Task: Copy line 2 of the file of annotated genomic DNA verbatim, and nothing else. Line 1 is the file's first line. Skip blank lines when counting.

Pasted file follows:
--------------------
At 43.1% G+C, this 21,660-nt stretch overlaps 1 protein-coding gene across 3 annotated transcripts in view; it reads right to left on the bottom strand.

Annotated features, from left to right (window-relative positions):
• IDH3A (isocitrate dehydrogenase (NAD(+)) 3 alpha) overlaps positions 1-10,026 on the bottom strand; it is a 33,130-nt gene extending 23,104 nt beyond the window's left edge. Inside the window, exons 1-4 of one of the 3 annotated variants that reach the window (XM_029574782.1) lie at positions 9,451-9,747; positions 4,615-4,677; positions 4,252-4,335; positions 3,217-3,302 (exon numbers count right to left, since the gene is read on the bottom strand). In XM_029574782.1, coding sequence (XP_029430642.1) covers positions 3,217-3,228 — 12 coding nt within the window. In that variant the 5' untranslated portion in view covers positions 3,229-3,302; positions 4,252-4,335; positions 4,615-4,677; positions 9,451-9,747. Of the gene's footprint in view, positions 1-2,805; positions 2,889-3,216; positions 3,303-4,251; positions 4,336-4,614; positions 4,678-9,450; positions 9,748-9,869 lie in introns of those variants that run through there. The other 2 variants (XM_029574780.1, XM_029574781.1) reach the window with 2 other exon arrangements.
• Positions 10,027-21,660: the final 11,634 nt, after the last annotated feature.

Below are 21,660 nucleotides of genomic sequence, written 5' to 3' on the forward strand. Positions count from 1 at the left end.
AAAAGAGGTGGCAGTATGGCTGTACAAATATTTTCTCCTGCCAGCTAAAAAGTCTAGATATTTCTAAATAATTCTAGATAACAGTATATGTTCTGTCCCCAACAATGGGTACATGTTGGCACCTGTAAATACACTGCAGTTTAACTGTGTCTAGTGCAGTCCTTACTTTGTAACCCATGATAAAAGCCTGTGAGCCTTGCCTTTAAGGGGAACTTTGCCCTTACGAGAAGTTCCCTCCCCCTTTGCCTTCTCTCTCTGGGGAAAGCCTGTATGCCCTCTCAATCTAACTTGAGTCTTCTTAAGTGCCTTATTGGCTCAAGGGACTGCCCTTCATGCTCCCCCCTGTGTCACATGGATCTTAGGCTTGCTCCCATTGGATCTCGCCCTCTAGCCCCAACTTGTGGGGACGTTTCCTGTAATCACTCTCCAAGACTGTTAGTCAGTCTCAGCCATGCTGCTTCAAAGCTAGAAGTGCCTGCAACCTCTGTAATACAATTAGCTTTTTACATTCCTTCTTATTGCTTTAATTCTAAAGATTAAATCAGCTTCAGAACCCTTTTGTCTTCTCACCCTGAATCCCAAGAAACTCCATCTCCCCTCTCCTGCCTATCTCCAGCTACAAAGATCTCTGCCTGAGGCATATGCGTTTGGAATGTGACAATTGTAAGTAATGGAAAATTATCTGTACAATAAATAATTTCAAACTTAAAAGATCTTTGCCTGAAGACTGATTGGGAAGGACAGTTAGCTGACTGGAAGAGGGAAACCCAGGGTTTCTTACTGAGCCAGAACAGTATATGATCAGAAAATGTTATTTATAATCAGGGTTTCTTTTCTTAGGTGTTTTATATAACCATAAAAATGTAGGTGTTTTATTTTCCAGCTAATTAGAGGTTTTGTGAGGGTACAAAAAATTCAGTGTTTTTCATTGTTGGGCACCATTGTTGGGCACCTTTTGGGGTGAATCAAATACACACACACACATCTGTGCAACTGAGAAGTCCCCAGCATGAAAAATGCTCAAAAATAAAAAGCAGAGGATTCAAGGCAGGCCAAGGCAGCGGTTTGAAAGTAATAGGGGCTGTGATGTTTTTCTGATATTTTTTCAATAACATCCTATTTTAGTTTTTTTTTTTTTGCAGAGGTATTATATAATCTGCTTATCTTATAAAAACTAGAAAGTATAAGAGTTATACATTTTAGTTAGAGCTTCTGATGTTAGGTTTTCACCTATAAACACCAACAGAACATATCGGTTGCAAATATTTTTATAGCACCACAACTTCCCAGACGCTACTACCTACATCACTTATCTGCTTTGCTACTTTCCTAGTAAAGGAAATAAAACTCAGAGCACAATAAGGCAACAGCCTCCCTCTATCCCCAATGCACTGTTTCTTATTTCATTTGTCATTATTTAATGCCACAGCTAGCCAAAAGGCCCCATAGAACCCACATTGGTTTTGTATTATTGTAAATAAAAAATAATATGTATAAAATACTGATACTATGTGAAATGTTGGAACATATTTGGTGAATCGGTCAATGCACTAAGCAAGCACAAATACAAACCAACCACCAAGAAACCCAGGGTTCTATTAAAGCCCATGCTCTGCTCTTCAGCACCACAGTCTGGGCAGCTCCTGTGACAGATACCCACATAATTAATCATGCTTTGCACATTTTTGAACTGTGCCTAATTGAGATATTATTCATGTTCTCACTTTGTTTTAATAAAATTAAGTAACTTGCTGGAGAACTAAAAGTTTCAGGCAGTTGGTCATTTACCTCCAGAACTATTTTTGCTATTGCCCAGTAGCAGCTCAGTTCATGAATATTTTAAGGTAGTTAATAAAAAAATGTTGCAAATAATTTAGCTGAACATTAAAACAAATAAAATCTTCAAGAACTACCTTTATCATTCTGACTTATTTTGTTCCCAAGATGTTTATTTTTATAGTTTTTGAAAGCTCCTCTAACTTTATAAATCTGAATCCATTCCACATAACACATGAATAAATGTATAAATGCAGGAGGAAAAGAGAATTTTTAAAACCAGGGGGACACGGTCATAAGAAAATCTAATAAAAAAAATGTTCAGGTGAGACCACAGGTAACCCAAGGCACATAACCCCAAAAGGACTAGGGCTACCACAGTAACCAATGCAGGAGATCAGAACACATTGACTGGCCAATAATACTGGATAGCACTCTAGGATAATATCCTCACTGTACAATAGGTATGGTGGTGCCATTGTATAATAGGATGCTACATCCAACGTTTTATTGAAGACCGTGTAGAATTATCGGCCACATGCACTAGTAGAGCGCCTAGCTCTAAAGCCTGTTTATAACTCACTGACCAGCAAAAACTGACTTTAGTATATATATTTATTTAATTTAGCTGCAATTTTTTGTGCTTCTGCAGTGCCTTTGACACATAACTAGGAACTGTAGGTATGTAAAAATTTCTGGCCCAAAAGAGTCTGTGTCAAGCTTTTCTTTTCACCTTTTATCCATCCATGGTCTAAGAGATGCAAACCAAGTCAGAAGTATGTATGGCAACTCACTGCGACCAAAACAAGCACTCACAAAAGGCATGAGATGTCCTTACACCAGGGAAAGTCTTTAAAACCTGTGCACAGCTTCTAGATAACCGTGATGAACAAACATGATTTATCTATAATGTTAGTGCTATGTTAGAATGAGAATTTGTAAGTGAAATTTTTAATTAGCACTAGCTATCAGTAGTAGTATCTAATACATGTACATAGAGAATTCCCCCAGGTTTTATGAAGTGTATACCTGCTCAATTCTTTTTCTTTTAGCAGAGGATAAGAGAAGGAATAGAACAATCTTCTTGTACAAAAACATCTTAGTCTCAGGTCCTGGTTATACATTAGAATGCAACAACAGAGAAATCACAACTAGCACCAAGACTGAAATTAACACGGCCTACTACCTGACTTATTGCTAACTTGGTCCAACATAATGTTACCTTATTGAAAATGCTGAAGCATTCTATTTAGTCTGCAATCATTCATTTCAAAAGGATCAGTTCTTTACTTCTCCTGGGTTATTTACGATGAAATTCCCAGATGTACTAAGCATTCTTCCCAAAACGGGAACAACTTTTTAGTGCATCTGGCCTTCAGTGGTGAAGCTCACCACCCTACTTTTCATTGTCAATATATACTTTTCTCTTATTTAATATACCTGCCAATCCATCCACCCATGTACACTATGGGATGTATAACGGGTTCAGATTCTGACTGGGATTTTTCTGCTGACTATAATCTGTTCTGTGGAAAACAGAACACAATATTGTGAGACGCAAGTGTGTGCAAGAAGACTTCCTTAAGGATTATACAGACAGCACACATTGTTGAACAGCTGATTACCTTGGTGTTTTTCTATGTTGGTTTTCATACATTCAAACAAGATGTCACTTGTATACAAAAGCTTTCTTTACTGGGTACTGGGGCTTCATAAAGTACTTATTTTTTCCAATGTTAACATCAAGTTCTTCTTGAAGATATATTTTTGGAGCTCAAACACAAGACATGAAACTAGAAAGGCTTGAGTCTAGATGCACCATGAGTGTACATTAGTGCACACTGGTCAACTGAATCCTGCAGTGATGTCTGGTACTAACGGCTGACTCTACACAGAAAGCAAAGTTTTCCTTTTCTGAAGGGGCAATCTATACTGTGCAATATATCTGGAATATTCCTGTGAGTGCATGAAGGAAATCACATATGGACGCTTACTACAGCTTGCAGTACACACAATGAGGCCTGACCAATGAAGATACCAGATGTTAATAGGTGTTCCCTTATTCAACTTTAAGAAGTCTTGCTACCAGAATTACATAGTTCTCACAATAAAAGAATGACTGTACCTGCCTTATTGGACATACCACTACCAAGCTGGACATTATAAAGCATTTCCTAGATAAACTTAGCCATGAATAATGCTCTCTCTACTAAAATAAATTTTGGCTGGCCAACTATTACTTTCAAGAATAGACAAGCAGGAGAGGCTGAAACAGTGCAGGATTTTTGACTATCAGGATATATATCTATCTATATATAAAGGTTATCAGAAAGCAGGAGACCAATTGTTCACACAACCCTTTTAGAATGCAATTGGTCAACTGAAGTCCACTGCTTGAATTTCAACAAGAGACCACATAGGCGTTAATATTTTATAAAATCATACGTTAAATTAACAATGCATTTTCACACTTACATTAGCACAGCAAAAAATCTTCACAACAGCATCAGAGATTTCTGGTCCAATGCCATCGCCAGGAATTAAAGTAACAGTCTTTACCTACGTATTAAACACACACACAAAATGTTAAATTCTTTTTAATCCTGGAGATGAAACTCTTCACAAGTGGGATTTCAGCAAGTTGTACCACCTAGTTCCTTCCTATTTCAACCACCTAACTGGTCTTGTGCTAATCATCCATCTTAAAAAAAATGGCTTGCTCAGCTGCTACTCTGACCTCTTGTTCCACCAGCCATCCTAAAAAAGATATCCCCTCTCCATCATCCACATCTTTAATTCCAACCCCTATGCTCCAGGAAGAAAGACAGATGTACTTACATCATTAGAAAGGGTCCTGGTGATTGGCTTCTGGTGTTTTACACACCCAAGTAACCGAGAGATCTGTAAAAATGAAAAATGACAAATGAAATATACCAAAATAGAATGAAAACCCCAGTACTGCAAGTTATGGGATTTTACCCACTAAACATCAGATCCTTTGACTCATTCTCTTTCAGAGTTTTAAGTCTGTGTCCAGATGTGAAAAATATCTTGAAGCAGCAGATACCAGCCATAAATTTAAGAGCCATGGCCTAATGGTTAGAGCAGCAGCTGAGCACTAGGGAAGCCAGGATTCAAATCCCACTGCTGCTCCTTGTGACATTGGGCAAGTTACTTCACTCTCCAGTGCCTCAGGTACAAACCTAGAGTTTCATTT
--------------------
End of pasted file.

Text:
Annotated features, from left to right (window-relative positions):